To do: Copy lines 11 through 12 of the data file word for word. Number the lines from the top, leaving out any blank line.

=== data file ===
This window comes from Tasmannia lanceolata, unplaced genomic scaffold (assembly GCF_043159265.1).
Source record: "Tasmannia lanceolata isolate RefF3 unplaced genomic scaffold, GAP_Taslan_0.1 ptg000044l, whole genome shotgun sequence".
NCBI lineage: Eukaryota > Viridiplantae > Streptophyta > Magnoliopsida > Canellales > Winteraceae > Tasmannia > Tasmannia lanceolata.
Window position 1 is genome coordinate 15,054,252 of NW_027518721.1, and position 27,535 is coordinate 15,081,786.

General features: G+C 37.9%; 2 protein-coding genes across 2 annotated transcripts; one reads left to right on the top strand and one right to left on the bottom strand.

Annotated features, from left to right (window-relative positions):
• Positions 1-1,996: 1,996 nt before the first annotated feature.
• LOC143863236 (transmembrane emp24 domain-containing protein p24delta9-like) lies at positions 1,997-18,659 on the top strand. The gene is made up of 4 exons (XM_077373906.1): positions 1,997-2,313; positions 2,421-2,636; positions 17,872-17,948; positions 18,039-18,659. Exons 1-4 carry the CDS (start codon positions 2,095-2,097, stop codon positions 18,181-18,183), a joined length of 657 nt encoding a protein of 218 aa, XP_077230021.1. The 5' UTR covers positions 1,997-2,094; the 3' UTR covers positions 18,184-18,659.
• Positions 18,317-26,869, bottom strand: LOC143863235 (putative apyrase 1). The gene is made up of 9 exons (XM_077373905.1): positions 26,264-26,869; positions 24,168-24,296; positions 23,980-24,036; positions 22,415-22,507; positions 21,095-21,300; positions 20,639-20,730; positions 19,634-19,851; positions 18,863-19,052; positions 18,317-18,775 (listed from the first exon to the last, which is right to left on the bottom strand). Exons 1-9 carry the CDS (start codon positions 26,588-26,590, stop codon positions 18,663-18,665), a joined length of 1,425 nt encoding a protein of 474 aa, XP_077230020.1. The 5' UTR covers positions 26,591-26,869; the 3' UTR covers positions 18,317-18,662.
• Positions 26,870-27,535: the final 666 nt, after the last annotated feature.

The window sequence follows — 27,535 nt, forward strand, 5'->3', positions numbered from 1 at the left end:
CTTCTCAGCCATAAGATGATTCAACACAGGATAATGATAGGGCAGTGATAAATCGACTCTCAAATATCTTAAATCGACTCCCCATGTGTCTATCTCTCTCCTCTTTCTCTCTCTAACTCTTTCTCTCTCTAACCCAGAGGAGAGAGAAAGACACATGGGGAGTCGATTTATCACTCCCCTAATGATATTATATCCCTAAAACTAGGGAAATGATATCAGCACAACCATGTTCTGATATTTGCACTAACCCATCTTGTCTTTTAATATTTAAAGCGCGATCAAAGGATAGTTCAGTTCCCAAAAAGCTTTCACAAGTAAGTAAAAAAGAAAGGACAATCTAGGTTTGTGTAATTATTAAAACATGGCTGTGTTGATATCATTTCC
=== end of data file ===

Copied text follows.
The window sequence follows — 27,535 nt, forward strand, 5'->3', positions numbered from 1 at the left end:
CTTCTCAGCCATAAGATGATTCAACACAGGATAATGATAGGGCAGTGATAAATCGACTCTCAAATATCTTAAATCGACTCCCCATGTGTCTATCTCTCTCCTCTTTCTCTCTCTAACTCTTTCTCTCTCTAACCCAGAGGAGAGAGAAAGACACATGGGGAGTCGATTTATCACTCCCCTAATGATATTATATCCCTAAAACTAGGGAAATGATATCAGCACAACCATGTTCTGATATTTGCACTAACCCATCTTGTCTTTTAATATTTAAAGCGCGATCAAAGGATAGTTCAGTTCCCAAAAAGCTTTCACAAGTAAGTAAAAAAGAAAGGACAATCTAGGTTTGTGTAATTATTAAAACATGGCTGTGTTGATATCATTTCC